The school is 1 of 39 in the North West to be rebuilt under the first phase of the government’s priority school building programme (PSBP), worth £2.4 billion, which will address the needs of 260 of the schools in England in the worst condition.
Thanks to the PSBP, pupils and teachers attending the school are set to benefit from a £3.9 million, fit-for-purpose rebuild that will improve the existing outdated facilities.
The new 2-storey primary school will include a large multi-purpose hall, and a shared teaching space between reception and nursery for combined groups.
Schools Minister David Laws said:
The start of construction work at Mesne Lea Primary School marks a key milestone for the priority school building programme in the North West and an exciting phase in the development of the school.
Delivering great new schools will help to build a stronger economy and a fairer society, so that every young person across the region can get on in life.
Vital building work is taking place at schools in the worst state across the country. We are making good progress with 16 school buildings now open - 55 are under construction and the remaining projects are well into the development or planning stages.
Excited students and staff from the school were joined council dignitaries, representatives from the Education Funding Agency (EFA) and the contractor, Interserve Construction, for a turf cutting ceremony to celebrate the start of work.
Julie Finlay, headteacher, Mesne Lea Primary School said:
The children, staff and governors are working hard to becoming an outstanding school. This new school building will help us to achieve this. The children are excited to see the start of the works and are looking forward to watching the building take shape.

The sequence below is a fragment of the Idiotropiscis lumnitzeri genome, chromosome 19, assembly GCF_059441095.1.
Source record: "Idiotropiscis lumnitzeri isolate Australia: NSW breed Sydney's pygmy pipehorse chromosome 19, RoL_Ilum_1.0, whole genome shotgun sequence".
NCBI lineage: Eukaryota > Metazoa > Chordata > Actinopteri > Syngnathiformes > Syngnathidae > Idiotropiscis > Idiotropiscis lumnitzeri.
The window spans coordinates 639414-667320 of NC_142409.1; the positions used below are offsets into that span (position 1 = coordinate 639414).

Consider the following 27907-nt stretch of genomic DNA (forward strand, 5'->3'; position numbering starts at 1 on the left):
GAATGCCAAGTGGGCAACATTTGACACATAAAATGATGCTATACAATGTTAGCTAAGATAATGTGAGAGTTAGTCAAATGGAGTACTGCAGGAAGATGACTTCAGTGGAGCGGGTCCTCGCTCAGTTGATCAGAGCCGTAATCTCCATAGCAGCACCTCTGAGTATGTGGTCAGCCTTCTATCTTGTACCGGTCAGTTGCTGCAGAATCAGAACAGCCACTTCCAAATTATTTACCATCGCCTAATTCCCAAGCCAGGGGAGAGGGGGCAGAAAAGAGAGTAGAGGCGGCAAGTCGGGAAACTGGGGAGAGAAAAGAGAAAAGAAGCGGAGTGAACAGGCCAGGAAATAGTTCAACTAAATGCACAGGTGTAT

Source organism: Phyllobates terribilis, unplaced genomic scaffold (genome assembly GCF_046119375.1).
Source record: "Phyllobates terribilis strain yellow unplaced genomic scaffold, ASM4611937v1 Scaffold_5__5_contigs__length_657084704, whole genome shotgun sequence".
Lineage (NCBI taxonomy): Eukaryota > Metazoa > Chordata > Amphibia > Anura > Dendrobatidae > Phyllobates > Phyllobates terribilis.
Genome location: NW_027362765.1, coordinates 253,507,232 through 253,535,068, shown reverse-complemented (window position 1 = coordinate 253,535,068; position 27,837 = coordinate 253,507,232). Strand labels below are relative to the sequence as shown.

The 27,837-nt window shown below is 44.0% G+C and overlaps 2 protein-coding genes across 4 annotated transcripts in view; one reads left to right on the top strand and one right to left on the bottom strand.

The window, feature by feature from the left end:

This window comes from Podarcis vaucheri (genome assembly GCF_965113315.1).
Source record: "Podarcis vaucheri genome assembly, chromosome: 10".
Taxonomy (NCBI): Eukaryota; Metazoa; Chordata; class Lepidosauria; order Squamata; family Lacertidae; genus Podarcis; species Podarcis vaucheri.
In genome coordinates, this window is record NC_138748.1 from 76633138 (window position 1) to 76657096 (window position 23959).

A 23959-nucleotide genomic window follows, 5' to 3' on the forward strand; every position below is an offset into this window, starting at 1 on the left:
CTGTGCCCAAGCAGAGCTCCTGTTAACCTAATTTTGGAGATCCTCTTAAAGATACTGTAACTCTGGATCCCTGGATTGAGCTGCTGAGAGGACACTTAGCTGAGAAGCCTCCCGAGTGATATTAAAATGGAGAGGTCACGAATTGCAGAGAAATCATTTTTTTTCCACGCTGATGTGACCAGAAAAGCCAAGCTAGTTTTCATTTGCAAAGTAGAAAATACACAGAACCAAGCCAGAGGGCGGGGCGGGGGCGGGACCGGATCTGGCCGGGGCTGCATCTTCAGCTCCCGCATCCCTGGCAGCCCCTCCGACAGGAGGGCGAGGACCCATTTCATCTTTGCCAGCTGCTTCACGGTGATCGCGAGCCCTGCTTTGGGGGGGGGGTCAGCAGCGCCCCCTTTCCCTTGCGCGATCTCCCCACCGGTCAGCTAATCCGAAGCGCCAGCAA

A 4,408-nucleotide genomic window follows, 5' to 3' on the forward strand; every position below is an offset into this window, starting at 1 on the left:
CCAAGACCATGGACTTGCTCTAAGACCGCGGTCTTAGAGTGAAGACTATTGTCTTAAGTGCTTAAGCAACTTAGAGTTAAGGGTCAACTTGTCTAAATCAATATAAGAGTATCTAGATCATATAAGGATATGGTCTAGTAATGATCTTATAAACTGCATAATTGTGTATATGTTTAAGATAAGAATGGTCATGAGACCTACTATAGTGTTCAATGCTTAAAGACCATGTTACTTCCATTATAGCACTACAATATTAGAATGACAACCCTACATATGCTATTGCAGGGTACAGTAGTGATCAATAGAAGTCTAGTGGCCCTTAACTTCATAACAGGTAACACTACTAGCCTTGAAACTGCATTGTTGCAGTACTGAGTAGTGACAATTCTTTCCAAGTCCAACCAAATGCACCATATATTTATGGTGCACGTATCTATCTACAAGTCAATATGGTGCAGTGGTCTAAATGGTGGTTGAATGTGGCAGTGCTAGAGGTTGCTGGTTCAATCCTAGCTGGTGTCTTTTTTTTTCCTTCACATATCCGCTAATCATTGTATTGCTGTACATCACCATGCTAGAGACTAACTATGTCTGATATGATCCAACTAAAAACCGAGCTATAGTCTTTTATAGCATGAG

Sid Wallace, Contract Manager, Interserve said:
Interserve are very pleased to be back in Salford, delivering the new school. It’s the second school in the programme of 7, with the first project due to complete in 2 weeks.
The work at Mesne Lea Primary School is due for completion by September 2015.
Improving the standard of school buildings so that pupils learn in high quality classrooms and teachers have access to the best facilities is a vital part of the government’s plan for education.
Thanks to the PSBP, school buildings are being rebuilt faster and cheaper than those built under the previous school building initiative - building schools for the future (BSF). Under the BSF it took 3 years for construction work to begin. This was slashed to 1 year for the PSBP, with projects costing around a third less.
On Monday 9 February the government announced details of the second phase of the PSBP, worth around £2 billion, which will see a further 277 school buildings rebuilt or refurbished bringing the total to 537 schools to benefit over the life of the programme.
Notes to editors
- The priority school building programme was established in 2011 to address the needs of those schools in the worst condition across the country.
- The list of 261 successful schools under the first phase of the programme was announced in May 2012. This has since been revised to 260 school projects, after St Philip Howard Catholic Primary School in Kent was closed due to insufficient pupil demand in the local area.
- Thanks to decisions which have been taken to improve efficiency and reduce waste in central school building programmes, significant work on those projects is already underway - as of 28 January 2015, 16 school buildings are already open, 55 are under construction and the remaining projects are well into the development or planning stages.
- In May 2014 the government announced a further £2 billion for the second phase of the programme.
- A list of the 277 schools to benefit from the second phase of the PSBP was published on 9 February 2015.